Out of this arises the intellectual problem of trying to meet contradictory objectives without explaining how; it avoids the difficult decisions that would need to be made and refuses to acknowledge that there will be losers as well as winners. What is needed is a realistic debate about the outcomes that we most value from a food system, the best way to achieve these outcomes and any necessary trade-offs. Instead there is a strong tendency among politicians to express support in principle for all sides of a debate, while failing to back this up with action. No government minister wants to call for the end of small farms or the loss of biodiversity, despite taking up policy positions that may lead towards these outcomes.

But politics is more than just governments, MPs and political parties. It is shaped and driven by the views of those outside parliament: lobbyists, campaigners and the general public. Any examination of the intersection of politics and food systems in Britain must include a consideration of what Lord Heseltine described as “one of the most effective pressure groups in the UK”: the National Farmers’ Union (NFU).

The NFU tends to focus on the larger-scale, more intensive end of farming. It advocates maximising production, extending export markets and reducing regulation – though in the long term it is unclear whether this best serves the interests of the NFU’s membership, many of who are quitting the business as the inevitable consolidation takes place. The NFU would argue that its policies are in the interest of the farming industry as a whole and of the public – increasing food security while benefiting the economy and protecting the environment. Others disagree, including the Landworkers’ Alliance (LWA), which represents the often overlooked interests of small farmers and environmentalists sceptical of how sustainable the modern food industry is. Health experts, meanwhile, argue that much of the food produced cheaply through industrialised farming methods is of dubious quality and is contributing to a public health crisis.

One way of bringing hard choices to the fore of policy making is to ensure that it is done strategically and across government departments. At the moment, policies affecting food systems are delivered piecemeal, exacerbating inherent contradictions and leading to unintended consequences. For example, while the government has commitments to improving public health, promoting your 5-a-day and the reduction of sugar consumption, its agricultural policies do not appear to support public health outcomes, with subsidies favouring sugar production over fruits and vegetables.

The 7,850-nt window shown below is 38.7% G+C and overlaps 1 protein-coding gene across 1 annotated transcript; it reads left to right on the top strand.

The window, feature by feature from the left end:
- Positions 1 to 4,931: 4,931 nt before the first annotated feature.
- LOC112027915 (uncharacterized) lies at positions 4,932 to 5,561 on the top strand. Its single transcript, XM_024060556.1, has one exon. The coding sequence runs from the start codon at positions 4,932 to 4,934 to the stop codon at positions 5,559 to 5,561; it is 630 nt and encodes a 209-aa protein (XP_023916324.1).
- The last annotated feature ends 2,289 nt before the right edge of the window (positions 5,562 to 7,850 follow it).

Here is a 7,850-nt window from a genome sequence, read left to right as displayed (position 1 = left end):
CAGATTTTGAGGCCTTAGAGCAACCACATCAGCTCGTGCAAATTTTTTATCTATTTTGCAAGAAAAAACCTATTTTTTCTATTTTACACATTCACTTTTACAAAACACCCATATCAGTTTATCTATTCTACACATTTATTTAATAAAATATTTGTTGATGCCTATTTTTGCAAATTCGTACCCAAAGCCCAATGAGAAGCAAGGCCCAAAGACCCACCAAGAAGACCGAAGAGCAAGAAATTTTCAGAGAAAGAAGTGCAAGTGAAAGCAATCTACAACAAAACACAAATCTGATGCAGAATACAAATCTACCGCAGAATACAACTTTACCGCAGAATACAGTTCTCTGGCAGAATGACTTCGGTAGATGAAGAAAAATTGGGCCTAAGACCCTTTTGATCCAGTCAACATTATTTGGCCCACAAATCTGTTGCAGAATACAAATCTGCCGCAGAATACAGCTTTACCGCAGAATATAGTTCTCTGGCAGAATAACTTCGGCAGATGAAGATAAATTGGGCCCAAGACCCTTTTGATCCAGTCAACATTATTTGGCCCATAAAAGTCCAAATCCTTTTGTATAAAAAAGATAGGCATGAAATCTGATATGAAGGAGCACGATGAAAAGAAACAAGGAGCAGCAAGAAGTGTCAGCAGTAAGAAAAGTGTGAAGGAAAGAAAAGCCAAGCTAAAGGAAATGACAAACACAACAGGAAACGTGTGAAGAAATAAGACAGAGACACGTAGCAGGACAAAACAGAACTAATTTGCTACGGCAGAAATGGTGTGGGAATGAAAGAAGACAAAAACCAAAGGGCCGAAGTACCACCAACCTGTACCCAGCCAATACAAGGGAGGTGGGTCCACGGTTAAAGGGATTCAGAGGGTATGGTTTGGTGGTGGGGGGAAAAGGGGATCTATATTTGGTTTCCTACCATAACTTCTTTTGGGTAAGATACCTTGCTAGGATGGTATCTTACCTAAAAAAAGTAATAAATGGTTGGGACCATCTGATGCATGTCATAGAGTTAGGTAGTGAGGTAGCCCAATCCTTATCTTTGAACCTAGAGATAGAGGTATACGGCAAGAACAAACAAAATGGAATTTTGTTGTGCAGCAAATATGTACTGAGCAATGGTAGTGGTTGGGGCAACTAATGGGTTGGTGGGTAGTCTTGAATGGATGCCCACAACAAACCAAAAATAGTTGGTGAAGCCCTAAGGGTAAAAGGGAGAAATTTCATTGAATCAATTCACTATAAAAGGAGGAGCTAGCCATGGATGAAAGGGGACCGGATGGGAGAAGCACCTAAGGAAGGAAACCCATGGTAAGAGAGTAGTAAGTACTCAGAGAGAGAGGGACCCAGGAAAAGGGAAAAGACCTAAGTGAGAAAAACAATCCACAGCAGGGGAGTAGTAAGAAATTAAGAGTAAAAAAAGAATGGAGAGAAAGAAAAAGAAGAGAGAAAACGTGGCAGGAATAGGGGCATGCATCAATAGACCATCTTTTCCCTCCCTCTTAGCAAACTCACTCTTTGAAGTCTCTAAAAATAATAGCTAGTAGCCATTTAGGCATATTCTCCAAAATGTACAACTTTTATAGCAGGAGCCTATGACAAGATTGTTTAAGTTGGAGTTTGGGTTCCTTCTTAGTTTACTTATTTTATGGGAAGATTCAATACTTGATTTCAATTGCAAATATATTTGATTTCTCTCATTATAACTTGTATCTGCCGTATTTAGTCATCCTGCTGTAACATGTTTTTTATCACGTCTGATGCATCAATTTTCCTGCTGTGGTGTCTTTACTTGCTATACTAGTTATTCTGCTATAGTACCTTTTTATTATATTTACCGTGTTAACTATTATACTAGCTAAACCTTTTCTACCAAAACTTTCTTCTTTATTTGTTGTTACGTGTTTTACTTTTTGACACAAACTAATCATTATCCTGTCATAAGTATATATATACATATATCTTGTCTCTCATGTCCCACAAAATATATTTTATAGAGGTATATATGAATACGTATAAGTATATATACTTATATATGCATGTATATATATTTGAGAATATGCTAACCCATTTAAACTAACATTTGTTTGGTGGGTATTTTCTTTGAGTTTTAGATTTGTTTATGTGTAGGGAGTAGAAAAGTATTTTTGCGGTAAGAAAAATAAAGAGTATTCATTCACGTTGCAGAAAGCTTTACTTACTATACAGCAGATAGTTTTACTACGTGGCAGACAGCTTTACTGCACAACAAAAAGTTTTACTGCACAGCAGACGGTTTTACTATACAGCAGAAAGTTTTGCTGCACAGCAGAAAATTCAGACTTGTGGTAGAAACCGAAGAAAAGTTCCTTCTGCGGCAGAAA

A national food policy, as exemplified in the Square Meal report, cuts across the departments of health, environment, education and business and offers a way forward. The report, produced by a collaboration of UK non-governmental organisations, shows what such a joined-up policy could look like. It benefits from different stakeholders (farmers, environmentalists, public health advocates) working together. This is in marked contrast to much of the other debate coming from outside Westminster, which tends to pit different interest groups against each other and sow confusion as to what the aims of food or farming policy should even be.

The farming industry has been largely successful in arguing that farm subsidies are there to increase the competitiveness of the industry and that attempts to re-direct subsidies towards public goods are both an affront to hard-working farmers and a threat to food security. Civil society needs to counteract the view that sustainable food systems are, at best, an exotic niche and at worst a distraction from the important task of feeding a growing global population. Agriculture is not a sector of the economy like any other – its product is necessary for human survival and its production methods represent the most sustained point of intersection between human activity and the natural environment. When we factor in the amount of taxpayers’ money involved in supporting the sector, it becomes imperative that agricultural policy delivers a holistic and long-term approach centred on maximising the many public goods that the best farming can provide.

The relative lack of political interest in food issues presents an opportunity to promote original ideas to politicians who may never have considered food systems or their importance. Highlighting the problems caused by current policy, from soil degradation to climate change, can persuade more of the general public – as citizens, consumers and, as their elected representatives, politicians – to become advocates for a new, more positive vision of an agriculture that is sustainable. This is a first step in turning around the current apathy and complacency surrounding food policy and ensuring that in future it is treated with the seriousness it deserves.

Photograph: Neil Howard